2. Juillard, Michael & Kamenik, Ondra & Kumhof, Michael & Laxton, Douglas, 2008. "Optimal price setting and inflation inertia in a rational expectations model," Journal of Economic Dynamics and Control, Elsevier, vol. 32(8), pages 2584-2621, August.
  3. Maurice Obstfeld & Kenneth Rogoff, 1994. "Exchange Rate Dynamics Redux," NBER Working Papers 4693, National Bureau of Economic Research, Inc.
  4. Olivier J. Blanchard, 1984. "Debt, Deficits and Finite Horizons," NBER Working Papers 1389, National Bureau of Economic Research, Inc.
  5. Rochelle M. Edge & Michael T. Kiley & Jean-Philippe Laforte, 2008. "A Comparison Of Forecast Performance Between Federal Reserve Staff Forecasts, Simple Reduced-Form Models, And A Dsge Model," CAMA Working Papers 2009-03, Centre for Applied Macroeconomic Analysis, Crawford School of Public Policy, The Australian National University.
  6. Stephen Murchison & Andrew Rennison, 2006. "ToTEM: The Bank of Canada's New Quarterly Projection Model," Technical Reports 97, Bank of Canada.
  7. Armstrong, John & Black, Richard & Laxton, Douglas & Rose, David, 1998. "A robust method for simulating forward-looking models," Journal of Economic Dynamics and Control, Elsevier, vol. 22(4), pages 489-501, April.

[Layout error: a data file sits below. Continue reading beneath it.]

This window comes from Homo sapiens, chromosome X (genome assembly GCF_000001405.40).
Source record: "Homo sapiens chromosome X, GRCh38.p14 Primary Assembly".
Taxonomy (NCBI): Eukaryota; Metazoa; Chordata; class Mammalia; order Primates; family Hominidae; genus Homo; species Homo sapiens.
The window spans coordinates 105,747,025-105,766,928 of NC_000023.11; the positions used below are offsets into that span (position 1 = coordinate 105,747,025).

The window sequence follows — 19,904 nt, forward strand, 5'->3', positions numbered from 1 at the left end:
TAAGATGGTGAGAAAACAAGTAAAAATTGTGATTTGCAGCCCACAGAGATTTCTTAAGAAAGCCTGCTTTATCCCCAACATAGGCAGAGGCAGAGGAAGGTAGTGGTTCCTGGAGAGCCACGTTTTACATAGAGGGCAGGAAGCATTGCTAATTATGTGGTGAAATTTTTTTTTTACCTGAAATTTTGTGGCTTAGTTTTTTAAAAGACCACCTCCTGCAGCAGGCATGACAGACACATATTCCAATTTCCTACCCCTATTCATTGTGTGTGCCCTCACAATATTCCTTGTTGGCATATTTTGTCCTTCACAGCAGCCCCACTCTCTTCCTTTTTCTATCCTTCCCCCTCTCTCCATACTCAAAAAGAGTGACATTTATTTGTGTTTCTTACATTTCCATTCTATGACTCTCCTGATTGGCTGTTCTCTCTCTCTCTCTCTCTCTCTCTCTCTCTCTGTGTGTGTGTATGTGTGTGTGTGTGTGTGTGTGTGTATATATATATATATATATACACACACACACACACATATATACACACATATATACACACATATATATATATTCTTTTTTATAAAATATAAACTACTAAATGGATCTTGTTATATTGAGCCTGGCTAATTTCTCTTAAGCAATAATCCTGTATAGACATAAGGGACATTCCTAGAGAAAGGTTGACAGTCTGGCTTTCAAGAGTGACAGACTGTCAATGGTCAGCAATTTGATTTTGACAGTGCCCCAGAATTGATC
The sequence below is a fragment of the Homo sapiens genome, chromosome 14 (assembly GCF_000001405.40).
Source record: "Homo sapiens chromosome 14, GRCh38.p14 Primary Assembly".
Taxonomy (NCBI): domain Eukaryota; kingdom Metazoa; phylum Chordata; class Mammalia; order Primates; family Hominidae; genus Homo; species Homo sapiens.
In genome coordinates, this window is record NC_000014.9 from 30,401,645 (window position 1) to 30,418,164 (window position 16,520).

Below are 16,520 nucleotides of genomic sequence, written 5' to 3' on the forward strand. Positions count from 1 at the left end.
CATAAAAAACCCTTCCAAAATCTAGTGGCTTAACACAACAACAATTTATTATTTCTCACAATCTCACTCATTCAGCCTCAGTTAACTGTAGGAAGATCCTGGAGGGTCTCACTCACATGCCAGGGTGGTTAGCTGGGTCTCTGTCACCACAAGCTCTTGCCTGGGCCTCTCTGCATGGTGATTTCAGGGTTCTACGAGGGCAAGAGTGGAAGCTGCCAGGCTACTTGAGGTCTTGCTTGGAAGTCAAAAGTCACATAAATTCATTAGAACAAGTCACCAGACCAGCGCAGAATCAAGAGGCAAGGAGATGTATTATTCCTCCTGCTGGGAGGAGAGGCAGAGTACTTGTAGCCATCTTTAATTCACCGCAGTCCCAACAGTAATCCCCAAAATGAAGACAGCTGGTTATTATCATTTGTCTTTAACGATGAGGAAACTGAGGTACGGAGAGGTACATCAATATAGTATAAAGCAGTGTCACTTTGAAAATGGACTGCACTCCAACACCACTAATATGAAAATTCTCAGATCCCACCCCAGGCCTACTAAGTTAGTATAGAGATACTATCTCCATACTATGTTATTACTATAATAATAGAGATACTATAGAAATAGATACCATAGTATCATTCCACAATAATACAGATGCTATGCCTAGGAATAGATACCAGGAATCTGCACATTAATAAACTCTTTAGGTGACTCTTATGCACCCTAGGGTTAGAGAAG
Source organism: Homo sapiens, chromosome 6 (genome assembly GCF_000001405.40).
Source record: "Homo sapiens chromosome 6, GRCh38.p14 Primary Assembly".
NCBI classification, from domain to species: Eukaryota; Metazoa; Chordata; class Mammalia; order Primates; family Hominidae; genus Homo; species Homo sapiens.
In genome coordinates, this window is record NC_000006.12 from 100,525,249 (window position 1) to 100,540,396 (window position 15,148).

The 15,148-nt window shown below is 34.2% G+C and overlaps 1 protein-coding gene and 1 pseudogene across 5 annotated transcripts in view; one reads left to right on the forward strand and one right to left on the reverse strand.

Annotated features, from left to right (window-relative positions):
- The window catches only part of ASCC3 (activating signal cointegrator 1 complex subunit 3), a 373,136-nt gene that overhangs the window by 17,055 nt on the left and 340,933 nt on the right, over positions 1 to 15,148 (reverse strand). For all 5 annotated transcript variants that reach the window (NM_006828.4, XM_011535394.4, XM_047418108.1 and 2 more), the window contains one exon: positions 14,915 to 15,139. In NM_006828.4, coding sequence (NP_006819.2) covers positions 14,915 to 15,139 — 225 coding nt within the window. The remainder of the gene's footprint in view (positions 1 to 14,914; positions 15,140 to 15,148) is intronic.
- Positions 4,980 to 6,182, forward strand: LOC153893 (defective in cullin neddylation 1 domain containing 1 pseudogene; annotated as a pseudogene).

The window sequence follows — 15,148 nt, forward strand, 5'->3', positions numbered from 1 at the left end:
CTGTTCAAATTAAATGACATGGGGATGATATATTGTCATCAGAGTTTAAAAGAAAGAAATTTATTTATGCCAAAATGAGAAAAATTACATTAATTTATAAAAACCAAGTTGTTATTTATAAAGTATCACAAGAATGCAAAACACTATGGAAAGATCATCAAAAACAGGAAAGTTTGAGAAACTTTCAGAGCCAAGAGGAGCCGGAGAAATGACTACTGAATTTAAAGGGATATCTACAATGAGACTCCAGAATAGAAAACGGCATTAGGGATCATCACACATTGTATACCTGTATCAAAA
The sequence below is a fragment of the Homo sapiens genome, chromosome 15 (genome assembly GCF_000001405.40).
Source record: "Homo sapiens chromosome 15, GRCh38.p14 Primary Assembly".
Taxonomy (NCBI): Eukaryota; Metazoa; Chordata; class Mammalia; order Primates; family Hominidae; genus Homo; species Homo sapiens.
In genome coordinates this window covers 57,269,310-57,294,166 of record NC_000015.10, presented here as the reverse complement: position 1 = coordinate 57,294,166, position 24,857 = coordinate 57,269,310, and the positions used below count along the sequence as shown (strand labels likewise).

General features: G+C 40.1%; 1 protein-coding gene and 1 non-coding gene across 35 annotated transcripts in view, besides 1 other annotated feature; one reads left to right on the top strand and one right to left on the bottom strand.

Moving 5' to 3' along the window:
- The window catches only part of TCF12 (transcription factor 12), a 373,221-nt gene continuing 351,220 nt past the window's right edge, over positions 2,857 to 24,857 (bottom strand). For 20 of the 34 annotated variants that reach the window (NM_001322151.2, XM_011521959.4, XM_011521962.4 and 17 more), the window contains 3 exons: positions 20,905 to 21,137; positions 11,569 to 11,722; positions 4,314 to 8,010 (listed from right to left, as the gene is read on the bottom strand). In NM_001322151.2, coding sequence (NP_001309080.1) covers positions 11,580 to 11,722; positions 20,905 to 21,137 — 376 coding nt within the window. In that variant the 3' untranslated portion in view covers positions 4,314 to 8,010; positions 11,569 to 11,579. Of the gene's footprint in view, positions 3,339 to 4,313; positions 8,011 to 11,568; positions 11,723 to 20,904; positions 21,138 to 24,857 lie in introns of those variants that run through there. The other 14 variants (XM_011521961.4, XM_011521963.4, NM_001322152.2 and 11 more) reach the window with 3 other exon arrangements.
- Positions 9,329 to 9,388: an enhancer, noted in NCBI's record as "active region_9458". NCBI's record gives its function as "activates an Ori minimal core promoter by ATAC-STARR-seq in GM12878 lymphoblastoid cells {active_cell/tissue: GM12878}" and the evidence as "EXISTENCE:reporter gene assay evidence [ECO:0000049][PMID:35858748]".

8. Boucekkine, Raouf, 1995. "An alternative methodology for solving nonlinear forward-looking models," Journal of Economic Dynamics and Control, Elsevier, vol. 19(4), pages 711-734, May.
  9. Douglas Laxton & Paolo Pesenti, 2003. "Monetary Rules for Small, Open, Emerging Economies," NBER Working Papers 9568, National Bureau of Economic Research, Inc.
  10. Maurice Obstfeld & Kenneth S. Rogoff, 1996. "Foundations of International Macroeconomics," MIT Press Books, The MIT Press, edition 1, volume 1, number 0262150476, December.
  11. Juillard, Michel & Laxton, Douglas & McAdam, Peter & Pioro, Hope, 1998. "An algorithm competition: First-order iterations versus Newton-based techniques," Journal of Economic Dynamics and Control, Elsevier, vol. 22(8-9), pages 1291-1318, August.